As a business owner, it is important to be able to read and understand the accounting terms found in your financial statements. Once you understand the basics of the financial statements, you can interpret what they mean to your organization’s financial health.
Understanding your Financial Statements
A Statement of Financial Position, also known as a balance sheet, shows the assets and liabilities of the organization at any given point in time. In other words, this financial report is a summary of what the organization owns versus owes.
When delivering the information found in your financial statement, use broad categories to keep the conversation at a high level. This will prevent information overload and help keep the emphasis on the big picture. Providing a recap of the organization’s goals and objectives will help connect the dots between the numbers and their efforts.
Investing in training is another opportunity that will help teach members of your organization about the various accounting practices and how they can be helpful in determining the organization overall financial health.
Understanding Your Cash Flow
A Statement of Cash Flow is used to show where cash came from and how it was spent. It will tell you the revenue and expenses for the organization.
Rather than questioning the budget line by line, we recommend looking at the bigger picture by focusing on the following:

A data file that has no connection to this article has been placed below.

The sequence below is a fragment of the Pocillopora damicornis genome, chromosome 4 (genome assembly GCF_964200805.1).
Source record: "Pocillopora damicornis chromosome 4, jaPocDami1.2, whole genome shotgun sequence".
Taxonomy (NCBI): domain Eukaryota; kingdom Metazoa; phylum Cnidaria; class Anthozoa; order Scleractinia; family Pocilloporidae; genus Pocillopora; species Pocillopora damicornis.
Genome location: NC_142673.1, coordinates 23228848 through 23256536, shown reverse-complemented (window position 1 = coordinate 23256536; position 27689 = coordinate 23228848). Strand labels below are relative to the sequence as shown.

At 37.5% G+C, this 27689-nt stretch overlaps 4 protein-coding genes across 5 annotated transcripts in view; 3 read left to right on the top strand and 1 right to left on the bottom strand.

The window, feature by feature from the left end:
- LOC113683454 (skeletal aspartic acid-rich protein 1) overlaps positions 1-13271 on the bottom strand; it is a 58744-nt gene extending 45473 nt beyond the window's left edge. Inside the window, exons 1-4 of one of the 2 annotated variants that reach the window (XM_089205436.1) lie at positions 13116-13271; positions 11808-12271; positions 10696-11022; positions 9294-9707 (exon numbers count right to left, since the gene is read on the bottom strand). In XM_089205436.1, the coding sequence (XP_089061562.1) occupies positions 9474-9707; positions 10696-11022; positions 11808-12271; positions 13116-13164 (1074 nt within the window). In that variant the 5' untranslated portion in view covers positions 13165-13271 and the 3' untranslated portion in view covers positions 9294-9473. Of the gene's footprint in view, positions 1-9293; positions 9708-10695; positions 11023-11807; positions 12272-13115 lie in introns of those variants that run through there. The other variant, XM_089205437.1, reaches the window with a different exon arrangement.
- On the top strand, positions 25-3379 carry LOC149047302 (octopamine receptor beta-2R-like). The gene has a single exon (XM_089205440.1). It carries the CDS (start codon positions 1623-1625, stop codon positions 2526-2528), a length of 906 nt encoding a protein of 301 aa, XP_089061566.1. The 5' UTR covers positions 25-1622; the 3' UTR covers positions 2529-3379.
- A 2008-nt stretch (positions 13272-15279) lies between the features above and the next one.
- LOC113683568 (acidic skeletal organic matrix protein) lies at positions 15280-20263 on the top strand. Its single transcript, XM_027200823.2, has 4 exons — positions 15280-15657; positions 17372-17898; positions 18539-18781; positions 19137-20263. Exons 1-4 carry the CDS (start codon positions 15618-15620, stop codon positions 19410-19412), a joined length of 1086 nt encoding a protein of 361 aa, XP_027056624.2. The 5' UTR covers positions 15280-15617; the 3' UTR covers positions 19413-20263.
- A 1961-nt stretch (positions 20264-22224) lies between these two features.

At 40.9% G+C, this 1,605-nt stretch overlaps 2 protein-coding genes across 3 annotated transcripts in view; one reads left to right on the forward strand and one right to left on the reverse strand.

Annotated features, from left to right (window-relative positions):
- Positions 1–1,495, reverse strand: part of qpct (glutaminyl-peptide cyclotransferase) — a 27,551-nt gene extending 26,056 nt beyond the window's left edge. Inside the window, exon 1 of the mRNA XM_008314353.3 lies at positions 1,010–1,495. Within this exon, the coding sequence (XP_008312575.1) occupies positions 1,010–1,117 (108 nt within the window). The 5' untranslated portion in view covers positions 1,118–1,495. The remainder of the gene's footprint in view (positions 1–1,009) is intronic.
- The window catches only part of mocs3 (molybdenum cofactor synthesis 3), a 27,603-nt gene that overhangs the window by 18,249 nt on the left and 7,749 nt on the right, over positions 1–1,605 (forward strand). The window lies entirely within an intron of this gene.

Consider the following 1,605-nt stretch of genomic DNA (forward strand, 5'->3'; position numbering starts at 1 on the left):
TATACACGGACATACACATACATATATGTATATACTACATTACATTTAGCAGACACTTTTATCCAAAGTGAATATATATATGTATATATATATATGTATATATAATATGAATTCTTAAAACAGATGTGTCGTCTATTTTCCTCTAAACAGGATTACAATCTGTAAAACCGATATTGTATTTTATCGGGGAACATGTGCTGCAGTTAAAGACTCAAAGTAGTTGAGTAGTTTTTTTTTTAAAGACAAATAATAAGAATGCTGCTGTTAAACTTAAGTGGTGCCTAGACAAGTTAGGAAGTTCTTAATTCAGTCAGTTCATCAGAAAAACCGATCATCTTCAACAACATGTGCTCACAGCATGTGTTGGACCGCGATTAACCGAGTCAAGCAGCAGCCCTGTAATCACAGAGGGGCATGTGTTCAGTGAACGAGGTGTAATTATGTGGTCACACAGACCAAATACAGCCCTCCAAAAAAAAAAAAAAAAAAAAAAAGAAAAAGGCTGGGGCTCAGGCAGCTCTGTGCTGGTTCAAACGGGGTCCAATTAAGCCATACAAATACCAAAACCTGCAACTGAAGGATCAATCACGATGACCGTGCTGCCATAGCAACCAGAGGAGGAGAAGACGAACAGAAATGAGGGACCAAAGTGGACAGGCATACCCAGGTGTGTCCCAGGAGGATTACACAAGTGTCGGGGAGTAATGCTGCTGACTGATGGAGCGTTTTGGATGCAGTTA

1. Does this year’s gross revenue outpace last year’s?
2. Are expenses being monitored?
3. Do we have a good cash flow?
4. How do our investment gains (or losses) compare with our benchmarks?
5. Where do the trends point?
Asking these questions will help you gauge the health of the organization. Depending on the situation, you may want to consider digging deeper. If, for instance, expenses are significantly higher than originally budgeted, you may want to seek an explanation. And if you find that financial trends are showing stagnation or contraction, we recommend you seek an answer as to why.
Our professionals are well-versed in accounting and are eager to assist you in determining your organization’s financial well-being. Please call us today.
Treasury Circular 230 Disclosure
Unless expressly stated otherwise, any federal tax advice contained in this communication is not intended or written to be used, and cannot be used or relied upon, for the purpose of avoiding penalties under the Internal Revenue Code, or for promoting, marketing, or recommending any transaction or matter addressed herein.